Tuesday, April 29, 2014

Flipped Classroom: Before Making Videos

Some little helpers help a traditional teacher flip her classroom.
Are you ready to flip your class?
It can be intimidating to flip a classroom, especially for professors!  Most often, flipping a classroom is associated with creating videos or finding technology the students use at home so that class time can be used for workshop or group work instead of for lecture.

However, flipping a classroom doesn't have to be a long leap with a short USB cord.  The process can be initiated in small steps.

 This approach, instead of focusing on creating or finding videos, focuses on what happens in the classroom.

Short Reading Quizzes

Course textbooks are carefully reviewed and chosen by faculty for the value they add to a specific course's content.  However, sometimes students are overwhelmed by their college textbooks, and they are unaccustomed to reading entire chapters in one sitting.  Furthermore, some students have never been taught how to take notes or pick main points or arguments from textbooks or supplemental reading.

Using the flipped classroom approach, we can help students make sense of their assigned reading, teach them how to take note of important information, and give them an opportunity to validate their own understanding.  How do we do that?  Using quizzes we create online!  The key is to set up the quiz so that the students can get their scores immediately and can take the quiz multiple times.  Being able to take the quiz multiple times (perhaps with the promise that the highest grade will count) encourages the students to go back to the reading and re-evaluate the content in order to correct their responses.  Although the creation of the quizzes takes time on the front end, helping the students reach a high competency in learning objectives is worth it!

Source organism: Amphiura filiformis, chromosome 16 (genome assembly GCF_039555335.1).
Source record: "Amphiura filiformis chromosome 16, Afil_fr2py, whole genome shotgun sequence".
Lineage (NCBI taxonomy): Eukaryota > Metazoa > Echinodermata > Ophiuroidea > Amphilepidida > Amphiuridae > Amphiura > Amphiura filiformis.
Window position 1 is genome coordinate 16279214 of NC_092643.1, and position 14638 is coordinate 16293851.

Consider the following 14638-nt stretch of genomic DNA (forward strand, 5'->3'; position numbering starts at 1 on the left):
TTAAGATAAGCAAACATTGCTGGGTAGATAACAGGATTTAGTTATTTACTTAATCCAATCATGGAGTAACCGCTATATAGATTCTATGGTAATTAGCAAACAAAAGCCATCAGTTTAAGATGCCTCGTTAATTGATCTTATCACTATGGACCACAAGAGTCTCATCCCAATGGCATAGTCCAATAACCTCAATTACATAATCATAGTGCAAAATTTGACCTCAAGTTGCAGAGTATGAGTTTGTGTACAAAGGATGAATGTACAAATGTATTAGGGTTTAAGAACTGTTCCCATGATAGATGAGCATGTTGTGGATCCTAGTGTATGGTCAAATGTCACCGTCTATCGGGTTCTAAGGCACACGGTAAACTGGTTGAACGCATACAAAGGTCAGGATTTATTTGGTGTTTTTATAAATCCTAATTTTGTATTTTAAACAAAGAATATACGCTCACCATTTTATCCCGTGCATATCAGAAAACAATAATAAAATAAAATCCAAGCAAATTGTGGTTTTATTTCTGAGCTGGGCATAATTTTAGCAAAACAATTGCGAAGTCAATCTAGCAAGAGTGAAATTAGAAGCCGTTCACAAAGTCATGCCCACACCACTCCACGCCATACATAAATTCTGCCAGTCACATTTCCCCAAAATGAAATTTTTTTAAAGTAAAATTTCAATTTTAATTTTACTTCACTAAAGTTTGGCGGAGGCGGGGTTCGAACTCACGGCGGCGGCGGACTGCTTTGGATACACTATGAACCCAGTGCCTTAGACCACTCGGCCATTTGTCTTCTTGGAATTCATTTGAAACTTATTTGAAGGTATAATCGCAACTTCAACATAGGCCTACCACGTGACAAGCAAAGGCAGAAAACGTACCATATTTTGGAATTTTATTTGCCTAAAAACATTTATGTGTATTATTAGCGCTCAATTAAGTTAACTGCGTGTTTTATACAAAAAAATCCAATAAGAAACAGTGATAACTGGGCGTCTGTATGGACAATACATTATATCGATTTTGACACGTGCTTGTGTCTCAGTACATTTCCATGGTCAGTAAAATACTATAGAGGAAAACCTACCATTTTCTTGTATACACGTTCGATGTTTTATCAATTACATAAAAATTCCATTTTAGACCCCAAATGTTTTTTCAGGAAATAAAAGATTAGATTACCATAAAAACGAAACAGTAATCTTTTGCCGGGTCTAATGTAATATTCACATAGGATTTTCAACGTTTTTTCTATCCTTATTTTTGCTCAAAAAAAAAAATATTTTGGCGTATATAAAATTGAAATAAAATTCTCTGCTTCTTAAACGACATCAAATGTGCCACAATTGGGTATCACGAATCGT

Research Projects and Presentations

Another way to flip a classroom is to ask students to prepare their own lecture content to share with others during class time.  Not only should the students use their textbooks as a resource, they should use original examples and source content from reputable authors and publishers to create lively, engaging presentations.

When students complete research and gather materials as homework, class time can be devoted to helping students work on their presentations, either in groups or by themselves.  Not only is it a fantastic opportunity to help the students develop ethos and other presentation skills, but to experiment with finding and evaluating evidence about the class's specific discipline area.  Additionally, it allows a professor to assess students' understanding of course content in real time, as projects or presentations take shape in front of that professor's eyes.

Self Assessment Narratives

In addition to, or in lieu of quizzing students about assigned reading, a professor can assign narrative essays in which students assess their own understanding of course content.  Assessment, normally a task that takes place in a professor's office after students spend class time creating assessment documents (quizzes, exams, essays), becomes a homework assignment.  Students must look back at the content, and the understanding of that content, in order to complete the essay.  The students must review their notes, look back through any assigned reading, and figure out what they do and do not know about a given topic.